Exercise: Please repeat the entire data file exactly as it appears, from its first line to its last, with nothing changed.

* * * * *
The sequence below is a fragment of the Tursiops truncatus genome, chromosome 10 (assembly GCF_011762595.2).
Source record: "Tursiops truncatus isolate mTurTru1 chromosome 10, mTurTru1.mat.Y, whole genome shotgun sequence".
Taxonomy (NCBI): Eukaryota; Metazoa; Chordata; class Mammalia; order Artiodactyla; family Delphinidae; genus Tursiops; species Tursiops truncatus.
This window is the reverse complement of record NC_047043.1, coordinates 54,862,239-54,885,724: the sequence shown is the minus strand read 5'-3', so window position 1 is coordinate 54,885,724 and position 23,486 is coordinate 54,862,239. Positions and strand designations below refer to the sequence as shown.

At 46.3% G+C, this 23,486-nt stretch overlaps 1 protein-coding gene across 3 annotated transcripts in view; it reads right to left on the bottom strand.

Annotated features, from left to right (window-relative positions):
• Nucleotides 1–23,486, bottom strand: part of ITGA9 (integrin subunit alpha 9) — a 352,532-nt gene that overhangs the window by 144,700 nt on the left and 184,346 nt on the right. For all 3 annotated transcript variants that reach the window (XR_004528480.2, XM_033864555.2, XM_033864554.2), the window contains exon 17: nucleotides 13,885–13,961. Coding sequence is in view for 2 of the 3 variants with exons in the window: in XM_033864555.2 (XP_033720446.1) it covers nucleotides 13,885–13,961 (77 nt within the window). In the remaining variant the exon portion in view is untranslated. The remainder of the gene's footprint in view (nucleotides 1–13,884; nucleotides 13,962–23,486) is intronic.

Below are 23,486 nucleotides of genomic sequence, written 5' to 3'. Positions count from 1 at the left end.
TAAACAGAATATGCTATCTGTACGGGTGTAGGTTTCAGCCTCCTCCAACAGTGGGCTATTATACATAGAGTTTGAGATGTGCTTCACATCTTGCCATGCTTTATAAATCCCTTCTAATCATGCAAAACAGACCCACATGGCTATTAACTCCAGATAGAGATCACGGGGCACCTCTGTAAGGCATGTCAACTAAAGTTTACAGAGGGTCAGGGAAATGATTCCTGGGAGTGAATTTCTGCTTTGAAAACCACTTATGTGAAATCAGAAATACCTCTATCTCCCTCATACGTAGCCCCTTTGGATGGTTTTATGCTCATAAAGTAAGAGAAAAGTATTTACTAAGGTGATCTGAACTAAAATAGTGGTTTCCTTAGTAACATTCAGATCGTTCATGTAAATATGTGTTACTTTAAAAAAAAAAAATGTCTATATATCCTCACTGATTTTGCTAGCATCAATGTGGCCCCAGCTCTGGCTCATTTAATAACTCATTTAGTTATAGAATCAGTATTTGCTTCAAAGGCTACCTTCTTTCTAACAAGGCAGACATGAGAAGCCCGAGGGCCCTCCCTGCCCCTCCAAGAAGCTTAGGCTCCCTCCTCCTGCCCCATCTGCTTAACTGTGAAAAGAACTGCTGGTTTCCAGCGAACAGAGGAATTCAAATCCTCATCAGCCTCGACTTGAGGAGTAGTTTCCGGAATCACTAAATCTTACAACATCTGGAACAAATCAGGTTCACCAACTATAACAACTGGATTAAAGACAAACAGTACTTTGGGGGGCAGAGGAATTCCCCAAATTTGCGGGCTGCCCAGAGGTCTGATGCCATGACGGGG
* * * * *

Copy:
The sequence below is a fragment of the Tursiops truncatus genome, chromosome 10 (assembly GCF_011762595.2).
Source record: "Tursiops truncatus isolate mTurTru1 chromosome 10, mTurTru1.mat.Y, whole genome shotgun sequence".
Taxonomy (NCBI): Eukaryota; Metazoa; Chordata; class Mammalia; order Artiodactyla; family Delphinidae; genus Tursiops; species Tursiops truncatus.
This window is the reverse complement of record NC_047043.1, coordinates 54,862,239-54,885,724: the sequence shown is the minus strand read 5'-3', so window position 1 is coordinate 54,885,724 and position 23,486 is coordinate 54,862,239. Positions and strand designations below refer to the sequence as shown.

At 46.3% G+C, this 23,486-nt stretch overlaps 1 protein-coding gene across 3 annotated transcripts in view; it reads right to left on the bottom strand.

Annotated features, from left to right (window-relative positions):
• Nucleotides 1–23,486, bottom strand: part of ITGA9 (integrin subunit alpha 9) — a 352,532-nt gene that overhangs the window by 144,700 nt on the left and 184,346 nt on the right. For all 3 annotated transcript variants that reach the window (XR_004528480.2, XM_033864555.2, XM_033864554.2), the window contains exon 17: nucleotides 13,885–13,961. Coding sequence is in view for 2 of the 3 variants with exons in the window: in XM_033864555.2 (XP_033720446.1) it covers nucleotides 13,885–13,961 (77 nt within the window). In the remaining variant the exon portion in view is untranslated. The remainder of the gene's footprint in view (nucleotides 1–13,884; nucleotides 13,962–23,486) is intronic.

Below are 23,486 nucleotides of genomic sequence, written 5' to 3'. Positions count from 1 at the left end.
TAAACAGAATATGCTATCTGTACGGGTGTAGGTTTCAGCCTCCTCCAACAGTGGGCTATTATACATAGAGTTTGAGATGTGCTTCACATCTTGCCATGCTTTATAAATCCCTTCTAATCATGCAAAACAGACCCACATGGCTATTAACTCCAGATAGAGATCACGGGGCACCTCTGTAAGGCATGTCAACTAAAGTTTACAGAGGGTCAGGGAAATGATTCCTGGGAGTGAATTTCTGCTTTGAAAACCACTTATGTGAAATCAGAAATACCTCTATCTCCCTCATACGTAGCCCCTTTGGATGGTTTTATGCTCATAAAGTAAGAGAAAAGTATTTACTAAGGTGATCTGAACTAAAATAGTGGTTTCCTTAGTAACATTCAGATCGTTCATGTAAATATGTGTTACTTTAAAAAAAAAAAATGTCTATATATCCTCACTGATTTTGCTAGCATCAATGTGGCCCCAGCTCTGGCTCATTTAATAACTCATTTAGTTATAGAATCAGTATTTGCTTCAAAGGCTACCTTCTTTCTAACAAGGCAGACATGAGAAGCCCGAGGGCCCTCCCTGCCCCTCCAAGAAGCTTAGGCTCCCTCCTCCTGCCCCATCTGCTTAACTGTGAAAAGAACTGCTGGTTTCCAGCGAACAGAGGAATTCAAATCCTCATCAGCCTCGACTTGAGGAGTAGTTTCCGGAATCACTAAATCTTACAACATCTGGAACAAATCAGGTTCACCAACTATAACAACTGGATTAAAGACAAACAGTACTTTGGGGGGCAGAGGAATTCCCCAAATTTGCGGGCTGCCCAGAGGTCTGATGCCATGACGGGG